Thursday, September 25, 2008

Is failure an option?

Oh. My. God.  Today was long.  It was annoying.  It was frustrating.  It made me wish I did anything but music therapy.  

As guilty as I'm going to feel, I have to say it.  Sometimes I hate my job.  Okay, so now you know. I felt like a complete failure by the end of the day anyway, so I may as well publicly (yes, publicly) admit that sometimes it sucks raw eggs to be a music therapist, and I entertain evil thoughts about some of the guys I see for music therapy.  

Initially, I was just having a boring day, because a lot of my clients seemed to be out and unavailable.  Then, when they were available, they were exhausted (yes, I am rolling my eyes heavenward, why do you ask?).  

Well, okay, the real problem was one particular client who has been challenging me for...let's see how long have I worked with him? Almost five years maybe? Let's just say there has never been a time in our work together that didn't make me wonder "why the hell am I still doing this? Why is he still getting music therapy?" (or, to quote a wonderful bumper sticker I bought many years ago, "where am I going, and why am I in this hand basket?"). 

Yes, there's something wonderful and likable about him, but, for pity's sake!  I am tired of asking him to stop licking the walls, the table, the dirty clothes bins, etc.  I am ready to claw out my own eyeballs from asking him to stop writing all over his face with the ball point pen.  And, for crying out loud, enough with the kicking, punching and pinching at me!  

I think I'm most upset, because I have sincerely tried and tried, and the reality is I can do no more for this man.  I just don't have the energy to keep arguing with him.  If he doesn't want to change, then he doesn't want to change, and I'm wasting both our time trying.  

The distress part for me (until now anyway) has been that, to my way of thinking, I have to keep trying.  See, now this is why I needed to take a break from working for a little while- so I could finally recognize that my thought process was ridiculous.  It is now glaringly obvious to me that "trying" in this case is more about my need to not fail than about his need for music therapy.

I wonder if other music (and non-music) therapists go through this madness.  Or am I just insanely Don Quixotic about it all ("to fight for the right- without question or pause- to be willing to march into hell for a heavenly cause...etc.").  Clinical supervision anyone?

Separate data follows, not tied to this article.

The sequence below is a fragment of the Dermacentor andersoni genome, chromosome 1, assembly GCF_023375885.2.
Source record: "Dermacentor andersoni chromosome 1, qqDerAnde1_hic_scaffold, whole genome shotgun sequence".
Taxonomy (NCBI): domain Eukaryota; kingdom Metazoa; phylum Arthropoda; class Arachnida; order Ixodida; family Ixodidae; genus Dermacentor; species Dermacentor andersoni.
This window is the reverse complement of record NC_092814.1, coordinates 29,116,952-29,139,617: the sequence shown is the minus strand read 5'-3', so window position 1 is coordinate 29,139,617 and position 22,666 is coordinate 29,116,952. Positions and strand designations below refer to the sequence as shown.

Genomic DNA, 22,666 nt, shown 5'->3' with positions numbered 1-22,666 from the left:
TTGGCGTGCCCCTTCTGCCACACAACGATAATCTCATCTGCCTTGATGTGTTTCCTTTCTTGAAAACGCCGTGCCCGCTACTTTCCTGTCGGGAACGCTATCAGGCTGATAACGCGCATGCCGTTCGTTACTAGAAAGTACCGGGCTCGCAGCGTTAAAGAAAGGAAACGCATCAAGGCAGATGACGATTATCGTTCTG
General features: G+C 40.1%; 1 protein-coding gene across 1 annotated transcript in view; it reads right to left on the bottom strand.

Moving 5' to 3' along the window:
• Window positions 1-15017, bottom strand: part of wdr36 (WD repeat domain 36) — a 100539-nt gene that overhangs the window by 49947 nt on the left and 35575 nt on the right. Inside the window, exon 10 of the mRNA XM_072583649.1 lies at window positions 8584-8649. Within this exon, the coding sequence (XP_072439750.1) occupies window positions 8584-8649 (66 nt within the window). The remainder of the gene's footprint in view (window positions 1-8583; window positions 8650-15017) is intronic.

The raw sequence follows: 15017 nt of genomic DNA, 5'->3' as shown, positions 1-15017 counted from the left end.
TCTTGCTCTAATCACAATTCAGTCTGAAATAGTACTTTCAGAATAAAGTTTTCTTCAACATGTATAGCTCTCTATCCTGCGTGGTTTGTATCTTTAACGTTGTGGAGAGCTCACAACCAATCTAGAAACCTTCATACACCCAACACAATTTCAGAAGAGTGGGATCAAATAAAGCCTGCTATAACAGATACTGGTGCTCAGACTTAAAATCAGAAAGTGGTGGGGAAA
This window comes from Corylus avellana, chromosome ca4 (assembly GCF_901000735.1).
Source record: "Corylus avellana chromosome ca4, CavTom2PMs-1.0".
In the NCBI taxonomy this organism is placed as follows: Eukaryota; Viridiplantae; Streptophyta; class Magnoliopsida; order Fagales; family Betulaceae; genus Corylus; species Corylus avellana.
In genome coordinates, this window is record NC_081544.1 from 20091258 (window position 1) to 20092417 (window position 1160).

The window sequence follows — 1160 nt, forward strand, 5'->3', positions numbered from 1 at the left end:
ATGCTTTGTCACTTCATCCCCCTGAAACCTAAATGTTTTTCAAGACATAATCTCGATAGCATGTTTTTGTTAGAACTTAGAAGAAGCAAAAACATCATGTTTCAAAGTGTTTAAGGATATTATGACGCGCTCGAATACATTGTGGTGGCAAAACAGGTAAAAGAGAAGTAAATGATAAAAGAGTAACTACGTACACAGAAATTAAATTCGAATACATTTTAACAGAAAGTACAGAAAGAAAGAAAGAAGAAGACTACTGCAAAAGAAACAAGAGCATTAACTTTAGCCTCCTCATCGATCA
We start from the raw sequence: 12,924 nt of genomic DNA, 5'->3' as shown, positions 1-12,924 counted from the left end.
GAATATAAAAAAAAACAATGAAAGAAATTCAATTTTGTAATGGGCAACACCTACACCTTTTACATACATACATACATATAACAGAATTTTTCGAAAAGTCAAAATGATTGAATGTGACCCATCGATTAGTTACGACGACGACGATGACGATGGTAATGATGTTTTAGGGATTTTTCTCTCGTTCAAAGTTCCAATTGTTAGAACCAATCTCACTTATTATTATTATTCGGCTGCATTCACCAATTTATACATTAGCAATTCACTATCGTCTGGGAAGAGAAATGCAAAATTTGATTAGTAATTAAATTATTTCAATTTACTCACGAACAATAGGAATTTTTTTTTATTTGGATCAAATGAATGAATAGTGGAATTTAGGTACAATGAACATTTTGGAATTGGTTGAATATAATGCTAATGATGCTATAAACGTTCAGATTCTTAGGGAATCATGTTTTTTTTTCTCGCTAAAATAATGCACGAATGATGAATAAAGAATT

*Heavy sigh.*


Tuesday, September 16, 2008

A visit to the cemetery

On my way to rehearsal last night, I decided to stop at the library.  Well, as it happened, the library had just closed, so I was too late.  While I was waiting to turn out of the library parking lot, it started to occur to me that R was buried in the cemetery across the street.  On a whim I pulled in to visit him.  I couldn't remember whether there was a gravestone, but I had some idea of where he was buried, because he's toward the back by the trees.  

I got out of my car and went to look at the gravestones.  No luck.  I noticed a little metal grave marker, and when I looked closely I saw his name on it.  Then I realized that someone who knew and loved him had placed a little metal smiling bee next to it to mark the space as belonging to R.  I started to cry, because I was very touched.  Back in February I wrote about how R used to come up to me and yell "BEE" at me and want me to yell "BEE" right back to him in his ear.  When he was younger, bees would sit gently on this man's finger- this man who, for a large portion of his life, yelled and slapped and kicked at people (often because he was likely in a lot of pain).  

Now he has a little smiling bee watching over him.  I think the other thing that made me cry was knowing that it meant someone else, probably from the institution, has been visiting him and is missing him. I don't know about anyone else, but I think it's comforting to know that, even when we mess up some things in this life, even if we yell and lash out at people because we're in pain of some sort (emotional, physical, spiritual) or we're scared- there's usually someone (or several someones) who still love us and will miss us when we die.  

Saturday, September 6, 2008

Beautiful voices